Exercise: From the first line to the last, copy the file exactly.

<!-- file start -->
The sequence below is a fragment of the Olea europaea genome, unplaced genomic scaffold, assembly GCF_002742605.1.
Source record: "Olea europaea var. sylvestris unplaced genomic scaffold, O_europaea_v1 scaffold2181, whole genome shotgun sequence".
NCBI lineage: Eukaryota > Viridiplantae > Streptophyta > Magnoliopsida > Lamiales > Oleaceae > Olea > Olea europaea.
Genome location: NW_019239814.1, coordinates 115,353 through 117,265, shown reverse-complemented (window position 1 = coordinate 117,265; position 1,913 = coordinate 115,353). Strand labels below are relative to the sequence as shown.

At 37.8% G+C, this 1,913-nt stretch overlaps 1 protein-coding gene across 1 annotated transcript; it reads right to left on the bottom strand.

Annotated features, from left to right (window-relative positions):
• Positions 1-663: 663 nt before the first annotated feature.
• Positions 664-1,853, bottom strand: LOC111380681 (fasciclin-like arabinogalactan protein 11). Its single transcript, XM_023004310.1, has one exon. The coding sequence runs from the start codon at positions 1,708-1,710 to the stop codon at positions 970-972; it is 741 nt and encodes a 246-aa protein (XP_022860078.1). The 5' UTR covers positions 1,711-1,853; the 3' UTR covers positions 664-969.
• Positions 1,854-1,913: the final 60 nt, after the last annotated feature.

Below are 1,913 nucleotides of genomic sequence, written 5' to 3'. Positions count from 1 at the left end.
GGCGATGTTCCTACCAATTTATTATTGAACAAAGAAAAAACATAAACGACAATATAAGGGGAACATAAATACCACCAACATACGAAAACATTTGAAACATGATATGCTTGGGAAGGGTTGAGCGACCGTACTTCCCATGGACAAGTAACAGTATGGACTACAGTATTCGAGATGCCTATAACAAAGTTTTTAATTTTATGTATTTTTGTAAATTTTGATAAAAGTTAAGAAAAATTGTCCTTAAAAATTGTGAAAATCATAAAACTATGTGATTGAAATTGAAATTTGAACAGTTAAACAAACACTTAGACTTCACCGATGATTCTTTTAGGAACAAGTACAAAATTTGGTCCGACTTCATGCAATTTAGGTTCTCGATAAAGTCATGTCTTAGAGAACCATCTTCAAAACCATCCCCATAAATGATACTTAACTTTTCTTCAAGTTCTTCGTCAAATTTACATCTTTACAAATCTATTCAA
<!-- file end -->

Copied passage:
The sequence below is a fragment of the Olea europaea genome, unplaced genomic scaffold, assembly GCF_002742605.1.
Source record: "Olea europaea var. sylvestris unplaced genomic scaffold, O_europaea_v1 scaffold2181, whole genome shotgun sequence".
NCBI lineage: Eukaryota > Viridiplantae > Streptophyta > Magnoliopsida > Lamiales > Oleaceae > Olea > Olea europaea.
Genome location: NW_019239814.1, coordinates 115,353 through 117,265, shown reverse-complemented (window position 1 = coordinate 117,265; position 1,913 = coordinate 115,353). Strand labels below are relative to the sequence as shown.

At 37.8% G+C, this 1,913-nt stretch overlaps 1 protein-coding gene across 1 annotated transcript; it reads right to left on the bottom strand.

Annotated features, from left to right (window-relative positions):
• Positions 1-663: 663 nt before the first annotated feature.
• Positions 664-1,853, bottom strand: LOC111380681 (fasciclin-like arabinogalactan protein 11). Its single transcript, XM_023004310.1, has one exon. The coding sequence runs from the start codon at positions 1,708-1,710 to the stop codon at positions 970-972; it is 741 nt and encodes a 246-aa protein (XP_022860078.1). The 5' UTR covers positions 1,711-1,853; the 3' UTR covers positions 664-969.
• Positions 1,854-1,913: the final 60 nt, after the last annotated feature.

Below are 1,913 nucleotides of genomic sequence, written 5' to 3'. Positions count from 1 at the left end.
GGCGATGTTCCTACCAATTTATTATTGAACAAAGAAAAAACATAAACGACAATATAAGGGGAACATAAATACCACCAACATACGAAAACATTTGAAACATGATATGCTTGGGAAGGGTTGAGCGACCGTACTTCCCATGGACAAGTAACAGTATGGACTACAGTATTCGAGATGCCTATAACAAAGTTTTTAATTTTATGTATTTTTGTAAATTTTGATAAAAGTTAAGAAAAATTGTCCTTAAAAATTGTGAAAATCATAAAACTATGTGATTGAAATTGAAATTTGAACAGTTAAACAAACACTTAGACTTCACCGATGATTCTTTTAGGAACAAGTACAAAATTTGGTCCGACTTCATGCAATTTAGGTTCTCGATAAAGTCATGTCTTAGAGAACCATCTTCAAAACCATCCCCATAAATGATACTTAACTTTTCTTCAAGTTCTTCGTCAAATTTACATCTTTACAAATCTATTCAA